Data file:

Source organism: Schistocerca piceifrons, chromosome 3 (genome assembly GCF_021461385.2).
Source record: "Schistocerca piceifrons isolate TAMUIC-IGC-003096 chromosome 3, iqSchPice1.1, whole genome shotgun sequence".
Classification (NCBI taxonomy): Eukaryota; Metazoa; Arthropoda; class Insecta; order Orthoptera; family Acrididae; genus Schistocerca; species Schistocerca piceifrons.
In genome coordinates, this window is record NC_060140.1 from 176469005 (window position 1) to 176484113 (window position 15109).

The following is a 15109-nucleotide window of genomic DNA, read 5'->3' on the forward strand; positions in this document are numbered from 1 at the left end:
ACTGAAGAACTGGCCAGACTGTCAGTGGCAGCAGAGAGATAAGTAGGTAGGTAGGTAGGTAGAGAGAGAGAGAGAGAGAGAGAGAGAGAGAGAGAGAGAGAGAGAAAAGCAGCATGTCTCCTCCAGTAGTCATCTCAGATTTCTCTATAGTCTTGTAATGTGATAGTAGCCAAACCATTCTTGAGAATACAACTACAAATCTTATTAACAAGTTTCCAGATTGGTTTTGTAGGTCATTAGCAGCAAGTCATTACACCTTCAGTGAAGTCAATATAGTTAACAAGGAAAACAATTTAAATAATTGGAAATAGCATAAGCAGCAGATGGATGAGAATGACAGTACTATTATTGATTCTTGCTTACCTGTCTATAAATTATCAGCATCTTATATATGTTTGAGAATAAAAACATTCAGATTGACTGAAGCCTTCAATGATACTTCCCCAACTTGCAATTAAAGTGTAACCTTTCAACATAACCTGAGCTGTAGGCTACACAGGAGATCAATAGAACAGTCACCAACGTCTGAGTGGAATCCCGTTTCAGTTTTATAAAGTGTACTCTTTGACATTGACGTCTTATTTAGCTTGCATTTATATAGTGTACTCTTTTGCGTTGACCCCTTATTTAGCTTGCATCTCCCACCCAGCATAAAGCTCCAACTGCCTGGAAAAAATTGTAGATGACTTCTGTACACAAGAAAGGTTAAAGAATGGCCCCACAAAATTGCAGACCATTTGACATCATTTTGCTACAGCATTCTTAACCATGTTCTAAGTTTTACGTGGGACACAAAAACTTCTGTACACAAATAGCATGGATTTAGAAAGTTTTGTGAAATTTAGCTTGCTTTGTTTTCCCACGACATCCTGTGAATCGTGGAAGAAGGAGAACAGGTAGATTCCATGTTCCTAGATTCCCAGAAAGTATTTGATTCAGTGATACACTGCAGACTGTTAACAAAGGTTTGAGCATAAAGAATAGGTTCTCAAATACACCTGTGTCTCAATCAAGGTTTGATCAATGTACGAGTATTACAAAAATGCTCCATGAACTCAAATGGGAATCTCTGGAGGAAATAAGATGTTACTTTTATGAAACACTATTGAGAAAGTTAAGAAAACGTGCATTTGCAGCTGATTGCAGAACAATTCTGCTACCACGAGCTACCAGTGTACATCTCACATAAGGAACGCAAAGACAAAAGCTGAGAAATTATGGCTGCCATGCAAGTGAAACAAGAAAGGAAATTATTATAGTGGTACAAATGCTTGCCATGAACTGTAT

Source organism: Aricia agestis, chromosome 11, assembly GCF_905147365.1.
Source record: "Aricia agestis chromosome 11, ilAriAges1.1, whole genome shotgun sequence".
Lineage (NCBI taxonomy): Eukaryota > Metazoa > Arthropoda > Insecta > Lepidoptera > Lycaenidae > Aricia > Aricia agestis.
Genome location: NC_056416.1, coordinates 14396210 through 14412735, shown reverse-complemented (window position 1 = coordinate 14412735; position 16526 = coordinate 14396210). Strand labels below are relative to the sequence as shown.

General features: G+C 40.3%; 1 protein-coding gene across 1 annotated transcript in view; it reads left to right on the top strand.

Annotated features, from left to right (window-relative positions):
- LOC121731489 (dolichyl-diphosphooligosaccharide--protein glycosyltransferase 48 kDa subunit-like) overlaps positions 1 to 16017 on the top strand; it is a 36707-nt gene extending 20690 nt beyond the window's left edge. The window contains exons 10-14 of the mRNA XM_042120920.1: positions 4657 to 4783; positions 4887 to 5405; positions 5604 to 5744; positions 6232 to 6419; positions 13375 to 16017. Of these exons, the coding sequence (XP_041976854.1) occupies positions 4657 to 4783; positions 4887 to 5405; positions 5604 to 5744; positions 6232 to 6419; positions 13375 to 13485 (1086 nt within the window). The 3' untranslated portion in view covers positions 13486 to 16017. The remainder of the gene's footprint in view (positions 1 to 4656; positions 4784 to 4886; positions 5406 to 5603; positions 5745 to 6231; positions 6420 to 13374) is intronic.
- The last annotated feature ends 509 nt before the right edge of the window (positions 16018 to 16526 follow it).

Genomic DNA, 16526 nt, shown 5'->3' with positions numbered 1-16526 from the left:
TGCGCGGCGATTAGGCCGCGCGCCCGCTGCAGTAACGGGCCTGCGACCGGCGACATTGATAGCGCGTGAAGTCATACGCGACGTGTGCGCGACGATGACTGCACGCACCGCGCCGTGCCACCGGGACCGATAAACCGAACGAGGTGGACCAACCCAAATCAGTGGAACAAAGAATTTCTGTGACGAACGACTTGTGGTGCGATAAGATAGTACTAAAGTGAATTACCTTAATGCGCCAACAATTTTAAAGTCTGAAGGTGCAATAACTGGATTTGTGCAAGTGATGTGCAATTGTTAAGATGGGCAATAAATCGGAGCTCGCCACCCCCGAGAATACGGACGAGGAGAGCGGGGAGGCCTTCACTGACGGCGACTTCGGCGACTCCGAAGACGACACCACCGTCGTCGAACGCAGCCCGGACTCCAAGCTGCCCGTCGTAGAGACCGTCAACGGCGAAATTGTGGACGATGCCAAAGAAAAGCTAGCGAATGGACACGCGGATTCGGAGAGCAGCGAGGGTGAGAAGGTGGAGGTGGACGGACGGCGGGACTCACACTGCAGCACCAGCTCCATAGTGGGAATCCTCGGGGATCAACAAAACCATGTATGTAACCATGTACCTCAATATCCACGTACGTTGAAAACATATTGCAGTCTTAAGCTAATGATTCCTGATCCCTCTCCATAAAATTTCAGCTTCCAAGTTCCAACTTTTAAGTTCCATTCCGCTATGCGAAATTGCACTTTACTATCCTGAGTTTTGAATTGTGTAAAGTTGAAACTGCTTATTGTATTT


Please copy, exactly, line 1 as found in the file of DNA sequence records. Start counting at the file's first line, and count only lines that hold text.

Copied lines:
Source organism: Schistocerca piceifrons, chromosome 3 (genome assembly GCF_021461385.2).